Browse Prior Art Database

Caching Java Connector for Legacy Data Stores Disclosure Number: IPCOM000132070D
Original Publication Date: 2005-Dec-01
Included in the Prior Art Database: 2005-Dec-01
Document File: 5 page(s) / 122K

Publishing Venue



This article describes a new method to allow faster access of legacy data formats by J2EE applications as well as on-line data. This is achieved through an innovative caching method where results of queries are cached in the converted format and when the queries are such that a whole record is cached in the new format, that record is persisted to a new data store directly from the cache.

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Caching Java Connector for Legacy Data Stores


This article concerns the problem of data conversion from legacy mainframe systems, fast access, and porting to alternative formats.

Currently customers have much critical data in legacy VSAM data sets. However, mainframe skills are quickly being depleted while new development is geared towards emerging e-business technologies such as IBM's WebSphere. Rip & Replace approaches to move VSAM data to other platforms is prohibitively expensive in money and complexity. Also, it usually requires system down-time to allow migration. A Java connector exists which acts as a wrapper to the legacy data formats so that it can be accessed by web applications in a common format. The Java connector takes standard SQL queries and converts them to mine the legacy data and present it in the required forms. The problem is that using a simple connector means that the data, although accessible, it is slow and permanently remains in legacy form. However, by using a caching connector it will allow data to be served faster and provide data conversion into new format.

Outline Solution

The idea is to cache the data returned from the queries used by the Java Connector and persist the converted data to a separate data store. When the Java connector receives a request, it first checks its live cache. If the full record is found available in the cache then it will return the record to the caller. Thus minimizing input/output done on the mainframe system which free up processing time for other work to be done. However, if the record requested is found incomplete in the cache, the connector will call methods(described later) to modify the cache and depending on the request it can either return to the caller or perform input/output on the mainframe system to complete the cached record and return to the user. By doing this it helps minimizing I/Os done to the same queries next time around. In addition, during periods of low loads, a converter thread runs which constructs artificial queries. In this way, the legacy data is gradually converted to the new format during normal operation. While it is not guaranteed that all the data is converted within a period of time, the most commonly used data will be converted and stored in the new format very quickly while in periods of low workload, artificial requests could be run to access data which would probably not be accessed just by processing normal web requests.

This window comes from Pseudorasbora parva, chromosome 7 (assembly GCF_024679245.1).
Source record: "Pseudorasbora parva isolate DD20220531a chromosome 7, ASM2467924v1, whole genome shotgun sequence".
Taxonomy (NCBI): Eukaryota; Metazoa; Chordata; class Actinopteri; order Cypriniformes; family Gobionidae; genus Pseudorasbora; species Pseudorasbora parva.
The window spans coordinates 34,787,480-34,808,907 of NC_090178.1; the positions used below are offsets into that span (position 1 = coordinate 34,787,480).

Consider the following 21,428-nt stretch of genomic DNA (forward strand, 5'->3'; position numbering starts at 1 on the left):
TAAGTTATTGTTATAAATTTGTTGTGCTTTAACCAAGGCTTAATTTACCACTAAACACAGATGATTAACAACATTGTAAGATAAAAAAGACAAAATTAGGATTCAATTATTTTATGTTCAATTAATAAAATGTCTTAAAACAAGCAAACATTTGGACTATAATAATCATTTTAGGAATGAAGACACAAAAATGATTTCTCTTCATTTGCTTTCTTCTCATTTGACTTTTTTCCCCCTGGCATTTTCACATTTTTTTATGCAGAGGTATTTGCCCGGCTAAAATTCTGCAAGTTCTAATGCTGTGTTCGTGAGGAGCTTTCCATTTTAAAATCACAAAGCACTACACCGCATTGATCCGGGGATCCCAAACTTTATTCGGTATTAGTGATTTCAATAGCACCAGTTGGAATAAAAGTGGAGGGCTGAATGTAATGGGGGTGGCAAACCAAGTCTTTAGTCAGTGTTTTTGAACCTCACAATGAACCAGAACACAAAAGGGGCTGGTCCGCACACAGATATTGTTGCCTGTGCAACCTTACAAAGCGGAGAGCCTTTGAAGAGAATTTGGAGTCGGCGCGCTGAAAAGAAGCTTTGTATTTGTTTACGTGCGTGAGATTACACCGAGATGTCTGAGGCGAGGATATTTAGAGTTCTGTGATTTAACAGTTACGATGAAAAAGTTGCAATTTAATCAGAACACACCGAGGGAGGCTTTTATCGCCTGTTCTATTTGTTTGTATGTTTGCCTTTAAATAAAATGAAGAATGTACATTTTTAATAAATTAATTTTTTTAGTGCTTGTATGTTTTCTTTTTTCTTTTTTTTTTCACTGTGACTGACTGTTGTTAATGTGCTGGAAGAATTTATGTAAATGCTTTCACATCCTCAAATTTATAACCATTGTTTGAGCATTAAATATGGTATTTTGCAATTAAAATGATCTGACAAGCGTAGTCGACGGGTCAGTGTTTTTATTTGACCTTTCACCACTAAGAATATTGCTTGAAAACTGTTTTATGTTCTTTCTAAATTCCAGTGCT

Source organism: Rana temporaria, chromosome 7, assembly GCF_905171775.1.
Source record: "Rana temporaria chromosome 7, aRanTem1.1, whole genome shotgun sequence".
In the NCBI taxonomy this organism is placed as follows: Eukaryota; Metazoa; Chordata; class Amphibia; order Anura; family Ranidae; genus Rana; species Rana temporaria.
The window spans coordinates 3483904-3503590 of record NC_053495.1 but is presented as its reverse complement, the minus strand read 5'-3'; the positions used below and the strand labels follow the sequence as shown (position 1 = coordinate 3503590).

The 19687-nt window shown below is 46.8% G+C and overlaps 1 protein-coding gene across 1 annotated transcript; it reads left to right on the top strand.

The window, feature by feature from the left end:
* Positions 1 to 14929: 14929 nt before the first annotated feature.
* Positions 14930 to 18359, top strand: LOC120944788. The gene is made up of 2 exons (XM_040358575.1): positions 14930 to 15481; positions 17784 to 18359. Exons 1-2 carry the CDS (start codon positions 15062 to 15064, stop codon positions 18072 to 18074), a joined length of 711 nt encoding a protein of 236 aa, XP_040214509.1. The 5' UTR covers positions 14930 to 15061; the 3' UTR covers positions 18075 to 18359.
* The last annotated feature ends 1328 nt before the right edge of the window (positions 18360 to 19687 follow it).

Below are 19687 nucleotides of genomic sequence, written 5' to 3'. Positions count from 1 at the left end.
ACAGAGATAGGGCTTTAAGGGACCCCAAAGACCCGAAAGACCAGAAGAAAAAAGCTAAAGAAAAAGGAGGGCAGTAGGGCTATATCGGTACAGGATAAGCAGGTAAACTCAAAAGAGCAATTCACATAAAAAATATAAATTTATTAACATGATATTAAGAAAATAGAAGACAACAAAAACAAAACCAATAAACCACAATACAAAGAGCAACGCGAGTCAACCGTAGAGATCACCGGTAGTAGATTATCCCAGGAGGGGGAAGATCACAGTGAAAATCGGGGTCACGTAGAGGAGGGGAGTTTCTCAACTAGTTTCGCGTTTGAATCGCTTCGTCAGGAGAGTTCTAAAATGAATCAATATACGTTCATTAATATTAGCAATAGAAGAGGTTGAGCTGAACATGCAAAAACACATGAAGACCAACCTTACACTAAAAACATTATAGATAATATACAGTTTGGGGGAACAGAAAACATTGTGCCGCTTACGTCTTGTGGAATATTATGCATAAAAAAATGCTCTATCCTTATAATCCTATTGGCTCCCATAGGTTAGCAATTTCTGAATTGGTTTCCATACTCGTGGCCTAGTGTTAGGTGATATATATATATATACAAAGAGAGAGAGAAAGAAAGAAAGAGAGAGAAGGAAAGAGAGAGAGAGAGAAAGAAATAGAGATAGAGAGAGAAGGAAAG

Detailed Solution

Existing Architecture :


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VSAM JDBC Connector

This idea adds a control layer into the Resource Adaptor. The control layer has access to a cache and a new unpopulated data store, to which, ideally, the legacy data is reformatted and stored, as well as the JDBC connector. We describe how these components would work for query and write operations when dealing with a VSAM Key Sequenced Data Set. Transaction control and security management is handled by system contracts and is beyond...